Collegium Budapest, an Institute for Advanced Study and a Centre of Excellence
Collegium Budapest has been operating since 1992. The purpose of Collegium Budapest is to promote culture and the sciences by giving internationally recognized academics and young researchers an opportunity to pursue research of their choice in an international, intellectually stimulating environment. Following the model of the pioneering Princeton Institute for Advanced Study, the Wissenschaftskolleg in Berlin, the Netherlands Institute for Advanced Study in Wassenaar (NIAS), the Swedish Collegium for Advanced Study in the Social Sciences in Uppsala (SCASSS) and other similar institutions (see list of related institutions on the Networking page), Collegium Budapest is the first IAS-type institute in the post-communist region. By inviting outstanding scholars from all over the world to Budapest and offering them a common temporary workplace in the intimate medieval Castle district, the institute strove to rebuild - after 50-year-long isolation - the international contacts of scholars and academic institutions in the CEE region. In the course of these 17 years, Collegium Budapest has emerged as a major international academic centre and a model for new forms of academic co-operation, where such core research and fundamental scholarship are fostered that enable the institute to significantly contribute to the stemming of brain drain still prevailing in the region. It has given birth to many innovative, individual and institutional joint projects conducted by scholars from Europe and beyond.
As an adaptation of the Princeton model, Collegium Budapest represents a new type of institute that differs as much from universities as it does from specialized research institutes. It offers its Fellows the exceptional opportunity to be temporarily relieved from administrative and teaching obligations; something that allows them to fully focus on their chosen research plan, be it individual, or teamwork.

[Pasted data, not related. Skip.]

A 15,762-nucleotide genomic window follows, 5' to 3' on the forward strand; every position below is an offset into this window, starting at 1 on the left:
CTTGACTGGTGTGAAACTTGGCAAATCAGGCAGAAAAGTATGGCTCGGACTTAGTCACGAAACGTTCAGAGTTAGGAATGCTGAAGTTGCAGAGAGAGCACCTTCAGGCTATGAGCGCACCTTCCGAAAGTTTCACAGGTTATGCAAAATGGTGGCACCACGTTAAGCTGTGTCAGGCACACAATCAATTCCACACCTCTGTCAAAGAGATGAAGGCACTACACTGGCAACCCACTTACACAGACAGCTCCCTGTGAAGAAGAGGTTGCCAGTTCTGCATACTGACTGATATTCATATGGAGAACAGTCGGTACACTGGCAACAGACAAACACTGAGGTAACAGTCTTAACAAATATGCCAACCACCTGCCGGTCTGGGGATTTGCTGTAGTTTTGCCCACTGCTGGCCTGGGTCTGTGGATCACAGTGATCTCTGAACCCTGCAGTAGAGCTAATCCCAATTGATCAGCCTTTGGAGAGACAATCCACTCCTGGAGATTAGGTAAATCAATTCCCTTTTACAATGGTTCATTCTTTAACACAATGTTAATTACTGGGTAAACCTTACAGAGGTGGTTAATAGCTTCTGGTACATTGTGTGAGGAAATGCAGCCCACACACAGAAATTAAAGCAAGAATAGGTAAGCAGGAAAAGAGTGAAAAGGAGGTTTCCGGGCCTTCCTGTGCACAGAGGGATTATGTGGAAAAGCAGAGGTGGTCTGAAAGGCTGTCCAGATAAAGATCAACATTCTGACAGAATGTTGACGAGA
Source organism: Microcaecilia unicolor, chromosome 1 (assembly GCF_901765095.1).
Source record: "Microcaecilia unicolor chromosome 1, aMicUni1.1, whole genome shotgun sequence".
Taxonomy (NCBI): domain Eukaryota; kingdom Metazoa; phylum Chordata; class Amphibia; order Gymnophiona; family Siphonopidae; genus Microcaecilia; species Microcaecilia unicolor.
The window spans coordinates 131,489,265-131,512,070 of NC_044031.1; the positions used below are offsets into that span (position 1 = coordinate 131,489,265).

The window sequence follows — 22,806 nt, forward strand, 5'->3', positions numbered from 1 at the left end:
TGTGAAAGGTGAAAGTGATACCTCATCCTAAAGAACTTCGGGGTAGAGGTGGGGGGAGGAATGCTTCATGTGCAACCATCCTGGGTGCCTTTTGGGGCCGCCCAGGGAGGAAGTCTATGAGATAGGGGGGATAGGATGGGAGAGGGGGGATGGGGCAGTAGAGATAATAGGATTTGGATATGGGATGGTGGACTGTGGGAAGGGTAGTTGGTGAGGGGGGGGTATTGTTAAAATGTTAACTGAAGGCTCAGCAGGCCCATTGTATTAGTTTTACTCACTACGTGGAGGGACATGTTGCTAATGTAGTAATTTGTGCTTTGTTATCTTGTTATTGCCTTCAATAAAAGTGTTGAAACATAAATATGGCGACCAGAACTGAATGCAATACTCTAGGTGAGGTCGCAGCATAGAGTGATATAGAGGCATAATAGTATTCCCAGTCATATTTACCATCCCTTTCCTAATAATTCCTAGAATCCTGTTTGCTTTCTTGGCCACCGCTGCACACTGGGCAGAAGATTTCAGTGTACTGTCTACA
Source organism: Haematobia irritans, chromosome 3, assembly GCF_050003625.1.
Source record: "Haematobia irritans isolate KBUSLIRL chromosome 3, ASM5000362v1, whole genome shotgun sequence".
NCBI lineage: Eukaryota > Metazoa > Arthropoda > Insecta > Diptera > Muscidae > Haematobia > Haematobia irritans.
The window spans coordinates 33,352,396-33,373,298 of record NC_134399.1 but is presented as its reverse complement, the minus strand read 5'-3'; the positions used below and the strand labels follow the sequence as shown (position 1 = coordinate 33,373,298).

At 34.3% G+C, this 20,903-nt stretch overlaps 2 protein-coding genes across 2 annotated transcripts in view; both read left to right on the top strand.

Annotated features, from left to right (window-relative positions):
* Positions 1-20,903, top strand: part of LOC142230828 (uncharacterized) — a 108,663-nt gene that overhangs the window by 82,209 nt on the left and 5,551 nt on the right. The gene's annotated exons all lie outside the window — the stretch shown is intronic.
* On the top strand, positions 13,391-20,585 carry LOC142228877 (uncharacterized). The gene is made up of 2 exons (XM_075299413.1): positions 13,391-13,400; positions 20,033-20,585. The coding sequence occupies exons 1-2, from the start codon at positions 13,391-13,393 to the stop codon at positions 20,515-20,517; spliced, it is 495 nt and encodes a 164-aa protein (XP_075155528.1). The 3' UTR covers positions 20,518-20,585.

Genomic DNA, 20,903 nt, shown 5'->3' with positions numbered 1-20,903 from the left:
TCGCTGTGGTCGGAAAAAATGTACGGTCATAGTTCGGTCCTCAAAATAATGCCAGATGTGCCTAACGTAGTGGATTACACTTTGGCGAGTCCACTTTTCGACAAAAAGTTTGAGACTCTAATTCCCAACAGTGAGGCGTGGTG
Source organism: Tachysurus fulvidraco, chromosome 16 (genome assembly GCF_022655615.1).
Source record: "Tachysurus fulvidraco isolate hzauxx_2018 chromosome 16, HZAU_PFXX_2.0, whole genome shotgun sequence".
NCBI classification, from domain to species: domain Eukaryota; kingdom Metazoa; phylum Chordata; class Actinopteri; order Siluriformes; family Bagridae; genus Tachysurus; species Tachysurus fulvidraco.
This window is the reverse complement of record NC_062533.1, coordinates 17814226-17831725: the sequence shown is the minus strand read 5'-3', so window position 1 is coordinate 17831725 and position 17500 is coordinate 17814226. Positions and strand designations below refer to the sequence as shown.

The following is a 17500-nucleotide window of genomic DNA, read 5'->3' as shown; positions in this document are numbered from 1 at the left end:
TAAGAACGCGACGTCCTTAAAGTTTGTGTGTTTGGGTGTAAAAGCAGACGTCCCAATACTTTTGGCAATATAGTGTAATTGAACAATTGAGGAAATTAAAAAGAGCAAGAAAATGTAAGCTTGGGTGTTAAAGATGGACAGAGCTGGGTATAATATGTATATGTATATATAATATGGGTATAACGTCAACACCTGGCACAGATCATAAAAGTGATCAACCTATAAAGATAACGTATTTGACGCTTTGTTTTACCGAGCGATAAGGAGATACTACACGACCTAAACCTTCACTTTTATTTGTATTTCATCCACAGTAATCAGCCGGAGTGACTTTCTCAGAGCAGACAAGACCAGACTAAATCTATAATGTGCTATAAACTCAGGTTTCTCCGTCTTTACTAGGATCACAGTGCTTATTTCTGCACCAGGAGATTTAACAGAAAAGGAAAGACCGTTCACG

Over the last 18 years, CB has invited reputed scholars for a maximum of one academic year (10 months) to work on their individual projects. So far, about 25-30 invited Fellows have worked at Collegium Budapest each year. Over the entire 18-year period, nearly 700 scholars have worked at the institute.
As of academic year 2003/04, Collegium Budapest has instituted a new and more productive selection mechanism. Now, half of its guests, called "Core Fellows", are invited to pursue their own research. In this category, some 10 to 15 scholars, of them three to five Junior Fellows (pre- or post-doctoral) [Junior Fellowship], can be invited on an annual basis. When selecting our Fellows, it is important that all disciplines of traditional scholarly fields are represented, be it the humanities, the social sciences or the theoretical natural sciences. In order to draw scholars into the atmosphere of Collegium Budapest, we offer more concentrated and focused research themes that can be elaborated at the institute. The pool of research lines is defined by Collegium Budapest and it plays an important, but not exclusive role in selecting Fellows. These focused research topics provide a forum of discussion for Fellows who come from various backgrounds and work in diverse fields.
Part-time (or Associate) Fellows from Budapest, who work on a focused theme, are also integral members of these groups of scholars. They, in fact, establish city-grown connections with the local academic and cultural community.
In addition to the above-mentioned core and part-time fellowships, CB also hosts research projects. The interdisciplinary group of scholars who take part in these projects, called "Resident Scholars", usually follow a well-defined research agenda. These intellectually highly stimulating groups are frequently - although not solely - convened by the Permanent Fellows of Collegium Budapest, and represent the many different issues and themes the institute specializes at and wants to explore. Imre Kondor (physics, economics) resigned from his position of Permanent Fellow not long ago. Current Permanent Fellows include:
and Permanent Fellow Emeritus